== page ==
Phase I: Archaeological Survey
PAF crews initially identified the Lower Creek Road Site during a reconnaissance survey in 2007. The site consisted of a moderate density sheet midden (refuse scatter) around a stone foundation. The foundation had been a residence built prior to 1853 and demolished between 1898 and 1900 based on historic maps. Archaeologists recovered 92 historic artifacts from a grid of shovel test pits (STPs) placed at an interval of 7.5 m (25 ft). The site measured approximately 30 m (98.4 ft) long and 25 m (82 ft) wide for a total site area of 750 m² (8,073 ft²). Based on the results of the survey, PAF archaeologists recommended a site examination as well as archival research to determine the site’s eligibility to the National Register of Historic Places.
Phase 2: Site Examination and Addendum Survey
Following the initial survey, PAF crews conducted a site examination to collect sufficient information to determine if the site was eligible for the National Register of Historic Places. The site examination consisted of the excavation of 10 test units measuring 1 x 1 m (3.3 x 3.3 ft). The units were placed in areas where reconnaissance STPs suggested potential for high frequencies and diversity of artifacts, and in areas that could provide information on the functional use of the yard spaces within the site.
The soils at the Lower Creek Road Site included an A horizon overlaying a sterile B horizon. The A horizon consisted of a dark brown silt loam and contained the majority of the recovered artifacts. The B horizon consisted of a yellowish brown silt loam with rocks. Diagnostic artifacts recovered from the site were generally from the mid to late 19th century and associated with the Casper Miller household. Besides the stone foundation, a stone lined well and remains of a cut stone entry steps were documented on the surface of the site.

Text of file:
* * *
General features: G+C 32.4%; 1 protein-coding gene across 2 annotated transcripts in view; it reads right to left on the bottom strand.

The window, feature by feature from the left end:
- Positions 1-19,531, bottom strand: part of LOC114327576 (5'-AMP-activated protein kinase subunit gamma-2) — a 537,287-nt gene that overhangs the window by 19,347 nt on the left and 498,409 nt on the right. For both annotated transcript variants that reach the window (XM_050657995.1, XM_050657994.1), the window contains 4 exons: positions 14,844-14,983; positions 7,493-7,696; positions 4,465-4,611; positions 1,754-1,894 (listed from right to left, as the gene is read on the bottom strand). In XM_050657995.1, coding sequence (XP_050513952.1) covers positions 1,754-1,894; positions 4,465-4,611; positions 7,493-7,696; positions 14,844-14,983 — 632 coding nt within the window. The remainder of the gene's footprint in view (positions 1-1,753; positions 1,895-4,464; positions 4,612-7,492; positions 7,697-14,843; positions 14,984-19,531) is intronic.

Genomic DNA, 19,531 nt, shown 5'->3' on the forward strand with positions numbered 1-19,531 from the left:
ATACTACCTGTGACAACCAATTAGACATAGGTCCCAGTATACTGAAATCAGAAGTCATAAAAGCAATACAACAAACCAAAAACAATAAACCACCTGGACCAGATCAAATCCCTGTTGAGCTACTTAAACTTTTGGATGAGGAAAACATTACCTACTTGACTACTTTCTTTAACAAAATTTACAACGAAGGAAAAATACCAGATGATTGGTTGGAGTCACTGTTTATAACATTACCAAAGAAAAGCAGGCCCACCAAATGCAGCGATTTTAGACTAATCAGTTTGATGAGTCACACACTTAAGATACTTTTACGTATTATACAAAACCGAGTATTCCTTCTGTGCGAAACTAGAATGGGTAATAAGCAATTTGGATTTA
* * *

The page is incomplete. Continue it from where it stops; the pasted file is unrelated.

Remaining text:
The site examination produced 1,445 artifacts. These artifacts included architectural, food-related, household, clothing, personal, lighting, smoking related materials, and faunal and food remains. Minor amounts of household, clothing, personal/cosmetic, lighting, and smoking items were recovered. The site contained a diverse amount of data with high research potential that could be informative about early households within Central New York. A data recovery was proposed for those areas with the potential to increase the relative diversity and density of the assemblage, and contribute to research questions related to the early history of the Hudson Valley.
In 2011, an additional survey was conducted to test areas added to the project area and to better determine the site’s limits. The addendum survey recovered an additional 18 artifacts from three STPs and increased the size of the site to an approximate length of 40 m (131 ft) and width of 40 m (131 ft) for a total area of 960 m² (10,333 ft²). The recovered material was consistent with the material recovered during the initial survey and site examination. The soils also showed a stratigraphic pattern similar to that identified during the initial survey and site examination.
The Phase 2 site examination determined that the site was eligible for inclusion on the National Register of Historic Places under Criterion D – its potential to yield important information on the history and archaeology of the region. Impacts to the site could not be avoided, and therefore mitigation consisted of a final excavation (Phase 3) to recover a representative sample of artifacts from the site.
Phase 3: Data Recovery
A data recovery project was conducted in the fall of 2012. A representative sample of the site was excavated. The spatial information collected provided a context for interpreting the site’s material cultural, which in turn allowed archaeologists to better interpret the daily lives of the people who lived at the site during the 19th century. The data recovery excavations consisted of 20 test units measuring 1 x1 (3.3 x 3.3 ft). In total, PAF archaeologists excavated approximately 4% of the site.